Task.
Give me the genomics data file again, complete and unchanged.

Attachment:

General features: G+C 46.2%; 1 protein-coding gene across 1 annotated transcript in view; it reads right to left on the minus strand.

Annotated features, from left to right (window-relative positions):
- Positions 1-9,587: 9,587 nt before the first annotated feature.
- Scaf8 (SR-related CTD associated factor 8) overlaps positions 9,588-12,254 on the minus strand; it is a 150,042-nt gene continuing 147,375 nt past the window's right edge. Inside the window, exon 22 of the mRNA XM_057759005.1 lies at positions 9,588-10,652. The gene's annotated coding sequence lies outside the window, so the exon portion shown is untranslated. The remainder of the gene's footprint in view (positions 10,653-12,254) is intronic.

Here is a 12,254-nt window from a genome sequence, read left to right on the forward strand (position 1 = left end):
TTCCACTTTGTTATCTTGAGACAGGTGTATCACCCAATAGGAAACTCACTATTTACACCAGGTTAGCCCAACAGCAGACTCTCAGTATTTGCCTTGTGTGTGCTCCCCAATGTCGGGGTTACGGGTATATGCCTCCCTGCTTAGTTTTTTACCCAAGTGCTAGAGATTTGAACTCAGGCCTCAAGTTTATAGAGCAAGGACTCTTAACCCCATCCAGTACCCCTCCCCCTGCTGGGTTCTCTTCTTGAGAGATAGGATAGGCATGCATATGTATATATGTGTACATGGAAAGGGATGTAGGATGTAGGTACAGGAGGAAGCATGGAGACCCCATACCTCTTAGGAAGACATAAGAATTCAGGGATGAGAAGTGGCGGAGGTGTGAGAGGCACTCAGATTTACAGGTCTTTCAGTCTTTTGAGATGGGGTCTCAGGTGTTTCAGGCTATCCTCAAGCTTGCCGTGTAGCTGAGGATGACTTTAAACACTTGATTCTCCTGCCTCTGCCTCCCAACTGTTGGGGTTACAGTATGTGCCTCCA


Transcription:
General features: G+C 46.2%; 1 protein-coding gene across 1 annotated transcript in view; it reads right to left on the minus strand.

Annotated features, from left to right (window-relative positions):
- Positions 1-9,587: 9,587 nt before the first annotated feature.
- Scaf8 (SR-related CTD associated factor 8) overlaps positions 9,588-12,254 on the minus strand; it is a 150,042-nt gene continuing 147,375 nt past the window's right edge. Inside the window, exon 22 of the mRNA XM_057759005.1 lies at positions 9,588-10,652. The gene's annotated coding sequence lies outside the window, so the exon portion shown is untranslated. The remainder of the gene's footprint in view (positions 10,653-12,254) is intronic.

Here is a 12,254-nt window from a genome sequence, read left to right on the forward strand (position 1 = left end):
TTCCACTTTGTTATCTTGAGACAGGTGTATCACCCAATAGGAAACTCACTATTTACACCAGGTTAGCCCAACAGCAGACTCTCAGTATTTGCCTTGTGTGTGCTCCCCAATGTCGGGGTTACGGGTATATGCCTCCCTGCTTAGTTTTTTACCCAAGTGCTAGAGATTTGAACTCAGGCCTCAAGTTTATAGAGCAAGGACTCTTAACCCCATCCAGTACCCCTCCCCCTGCTGGGTTCTCTTCTTGAGAGATAGGATAGGCATGCATATGTATATATGTGTACATGGAAAGGGATGTAGGATGTAGGTACAGGAGGAAGCATGGAGACCCCATACCTCTTAGGAAGACATAAGAATTCAGGGATGAGAAGTGGCGGAGGTGTGAGAGGCACTCAGATTTACAGGTCTTTCAGTCTTTTGAGATGGGGTCTCAGGTGTTTCAGGCTATCCTCAAGCTTGCCGTGTAGCTGAGGATGACTTTAAACACTTGATTCTCCTGCCTCTGCCTCCCAACTGTTGGGGTTACAGTATGTGCCTCCA